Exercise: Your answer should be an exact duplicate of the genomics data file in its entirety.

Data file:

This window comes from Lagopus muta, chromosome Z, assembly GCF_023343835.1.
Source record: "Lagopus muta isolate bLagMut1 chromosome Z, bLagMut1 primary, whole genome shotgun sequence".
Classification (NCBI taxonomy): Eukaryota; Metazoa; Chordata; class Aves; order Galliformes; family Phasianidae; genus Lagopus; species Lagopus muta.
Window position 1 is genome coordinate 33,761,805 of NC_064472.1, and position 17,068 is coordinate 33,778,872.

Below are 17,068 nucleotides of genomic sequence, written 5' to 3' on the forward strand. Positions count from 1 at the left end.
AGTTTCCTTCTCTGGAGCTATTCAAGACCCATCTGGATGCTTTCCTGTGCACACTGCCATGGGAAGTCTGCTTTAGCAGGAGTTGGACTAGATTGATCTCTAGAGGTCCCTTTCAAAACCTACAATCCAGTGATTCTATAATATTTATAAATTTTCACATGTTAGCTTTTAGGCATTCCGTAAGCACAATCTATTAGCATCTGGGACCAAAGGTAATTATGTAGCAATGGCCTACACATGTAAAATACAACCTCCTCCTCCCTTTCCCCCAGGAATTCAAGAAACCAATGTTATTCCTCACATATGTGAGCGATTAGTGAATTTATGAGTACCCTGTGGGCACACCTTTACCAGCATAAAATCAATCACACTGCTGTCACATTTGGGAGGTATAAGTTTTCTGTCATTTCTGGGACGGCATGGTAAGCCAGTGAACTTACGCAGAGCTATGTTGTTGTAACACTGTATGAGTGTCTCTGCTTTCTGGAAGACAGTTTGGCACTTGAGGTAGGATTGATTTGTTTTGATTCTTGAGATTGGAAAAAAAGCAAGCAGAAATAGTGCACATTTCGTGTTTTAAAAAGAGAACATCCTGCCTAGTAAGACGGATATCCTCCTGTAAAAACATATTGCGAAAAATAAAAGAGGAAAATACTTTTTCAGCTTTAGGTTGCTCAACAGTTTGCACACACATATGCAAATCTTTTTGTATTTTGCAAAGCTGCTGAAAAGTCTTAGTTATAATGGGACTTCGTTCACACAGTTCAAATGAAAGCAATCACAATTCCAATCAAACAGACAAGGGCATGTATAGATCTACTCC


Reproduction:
This window comes from Lagopus muta, chromosome Z, assembly GCF_023343835.1.
Source record: "Lagopus muta isolate bLagMut1 chromosome Z, bLagMut1 primary, whole genome shotgun sequence".
Classification (NCBI taxonomy): Eukaryota; Metazoa; Chordata; class Aves; order Galliformes; family Phasianidae; genus Lagopus; species Lagopus muta.
Window position 1 is genome coordinate 33,761,805 of NC_064472.1, and position 17,068 is coordinate 33,778,872.

Below are 17,068 nucleotides of genomic sequence, written 5' to 3' on the forward strand. Positions count from 1 at the left end.
AGTTTCCTTCTCTGGAGCTATTCAAGACCCATCTGGATGCTTTCCTGTGCACACTGCCATGGGAAGTCTGCTTTAGCAGGAGTTGGACTAGATTGATCTCTAGAGGTCCCTTTCAAAACCTACAATCCAGTGATTCTATAATATTTATAAATTTTCACATGTTAGCTTTTAGGCATTCCGTAAGCACAATCTATTAGCATCTGGGACCAAAGGTAATTATGTAGCAATGGCCTACACATGTAAAATACAACCTCCTCCTCCCTTTCCCCCAGGAATTCAAGAAACCAATGTTATTCCTCACATATGTGAGCGATTAGTGAATTTATGAGTACCCTGTGGGCACACCTTTACCAGCATAAAATCAATCACACTGCTGTCACATTTGGGAGGTATAAGTTTTCTGTCATTTCTGGGACGGCATGGTAAGCCAGTGAACTTACGCAGAGCTATGTTGTTGTAACACTGTATGAGTGTCTCTGCTTTCTGGAAGACAGTTTGGCACTTGAGGTAGGATTGATTTGTTTTGATTCTTGAGATTGGAAAAAAAGCAAGCAGAAATAGTGCACATTTCGTGTTTTAAAAAGAGAACATCCTGCCTAGTAAGACGGATATCCTCCTGTAAAAACATATTGCGAAAAATAAAAGAGGAAAATACTTTTTCAGCTTTAGGTTGCTCAACAGTTTGCACACACATATGCAAATCTTTTTGTATTTTGCAAAGCTGCTGAAAAGTCTTAGTTATAATGGGACTTCGTTCACACAGTTCAAATGAAAGCAATCACAATTCCAATCAAACAGACAAGGGCATGTATAGATCTACTCC